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Thread: What problems do your actors encounter?

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  1. Default What problems do your actors encounter? 
    #1
    Join Date
    Apr 2009
    Location
    Near Charlotte NC
    Posts
    1,050
    I'm looking at revamping my "Boo Camp" actor training course (as I do each year) and wanted to get feedback from haunt owners and actors. What are some of the more common problems your actors faced during the course of a season and how were the best ways to deal with them? Any type of problem is welcome, from unruly patrons to bad working conditions to uncooperative fellow actors, etc...

    Thanks in advance for any and all input.
     

  2. Default  
    #2
    Join Date
    Aug 2010
    Posts
    47
    the haunt I worked at had a number of assaults from the stilt walker having his legs swept out from under him to outright physical attacks on the actors. I personally had the problem of an animatronic constantly breaking down and trying to troubleshoot between customers. And quite a few customers would enter areas not intended and I think all of us actors were looking for a way to redirect them without breaking character.
     

  3. Default Question 4 Actscared 
    #3
    Join Date
    Aug 2003
    Location
    Ravens Grin Inn, 411 carroll st.mount carroll ill.
    Posts
    12,813
    Of the problems you just mentioned, how many of them stemmed from chemicals, alcohol and others?
    I believe if all the sloppy, screaming, swearing drunks could be eliminated from the customer-side of the event that our life and time spent doing what we do would be 300% better.
    Problem solved! Build a haunted bar scene and allow the drunks to sit in there doing their "thing". Of course have no path accessesable between the haunt and this scene.
    The Bartender could be a pink elephant the nudie painting above the bar could feature a huge snake with a feathered "Boa" no human, just the reptile.
     

  4. Default back to Jim 
    #4
    Join Date
    Aug 2010
    Posts
    47
    most of the ot drunks were escorted out, the assaults I've mentioned above were people set out to deliberately hurt the actors. In three of these incidents the ppl were detained and w/o having submitted them to drug tests appeared not to be under the influence. I'm quite positive the animatronic that broke down was on angel dust and the idea of a nudie painting of a boa gives me a strange tingley feeling I'll have to discuss w/my therapist. Drunks and jerks go w/the territory of the haunt business I guess.
     

  5. Default  
    #5
    Join Date
    Jul 2010
    Posts
    369
    LOL at the bar scene thing..... GREAT idea! I nearly spit out my oatmeal laughing at that!

    We run into the problem of our actors committing to help for an evening then no showing. I suppose being a volunteer type thing, there's no way around that, but its hard to scramble someone to fill that spot sometimes. I think we need some better backup planning this year on our part and possibly incorporating an audition to screen out some of the less serious ones.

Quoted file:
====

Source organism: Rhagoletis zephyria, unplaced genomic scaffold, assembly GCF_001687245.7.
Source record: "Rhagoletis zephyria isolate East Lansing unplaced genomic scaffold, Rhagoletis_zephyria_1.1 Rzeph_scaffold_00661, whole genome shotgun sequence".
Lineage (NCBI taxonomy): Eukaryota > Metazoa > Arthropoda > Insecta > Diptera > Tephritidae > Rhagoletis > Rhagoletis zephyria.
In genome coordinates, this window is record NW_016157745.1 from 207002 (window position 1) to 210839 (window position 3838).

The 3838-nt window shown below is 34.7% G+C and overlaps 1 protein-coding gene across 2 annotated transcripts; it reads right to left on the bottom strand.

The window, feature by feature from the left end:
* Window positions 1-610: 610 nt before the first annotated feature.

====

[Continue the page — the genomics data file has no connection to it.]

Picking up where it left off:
6. Default  
    #6
    Join Date
    May 2006
    Location
    Texas
    Posts
    99
    How important it is to listen to your higher ups. Seriously, if your manager tells you an actor to do something and you don't listen...sounds like common sense but! I'm sure you know.

    How to deal with unintentional bumps and tackles...Well now that I think about it...a lesson on training your actors onto how to observe and look at their enviorment for either safety hazards, set pieces that are unsafe to have weight on them, etc. OH and don't forget about fire exits and drills.
     

  7. Default Look around for potential "weapons" 
    #7
    Join Date
    Aug 2003
    Location
    Ravens Grin Inn, 411 carroll st.mount carroll ill.
    Posts
    12,813
    Weapons right infront of you, objects that a goof-ball customer could pick up and hit with or throw at someone, Everything wired down? Screwed down? Any real knives, axes should be very well secured if used at all.
    Smearing some grease on a mask to keep patrons from handling it will result in that grease being wiped on the nearest wall.
    Give them a bag of suiveneer dirt will see that bag thrown in your face at the next scare or just dirt found all over the place.(I was trying to get the customers to help me carry the dirt away from digging out more of the basement. Later an art gallery 30 miles away used the same gimmick as a promo for their opening, I wonder how they thought of that?)
     

  8. Default  
    #8
    Join Date
    Nov 2008
    Posts
    501
    Badger,
    I met you in Atlanta, and you're a big guy like me. All of these issues with drunks, etc seem to happen more with smaller actors! Perhaps the more intense scenes with in your face actors should be older, larger actors, that know how to handle themselves? Just a thought for some tips....
     

  9. Exclamation  
    #9
    Join Date
    Nov 2010
    Posts
    5
    my problem, or the actors, is that some of the actors get so annoying:
    when does it end
    im tired
    but its people, let em' be
    ect, it gets sooo anoying, and most of the time this is about 5-10 min, into opening
     

  10. Default  
    #10
    Join Date
    Nov 2008
    Posts
    501
    I Agree! To stay on topic, actors who don't know how to read the crowd and individual groups and body language is ridiculously annoying. The kids who keep bothering the patrons when they clearly aren't scared is a waste of their time. YOU don't have to be SCARY, you have to be ENTERTAINMENT. So if you aren't scaring, you can be entertaining! =)
     

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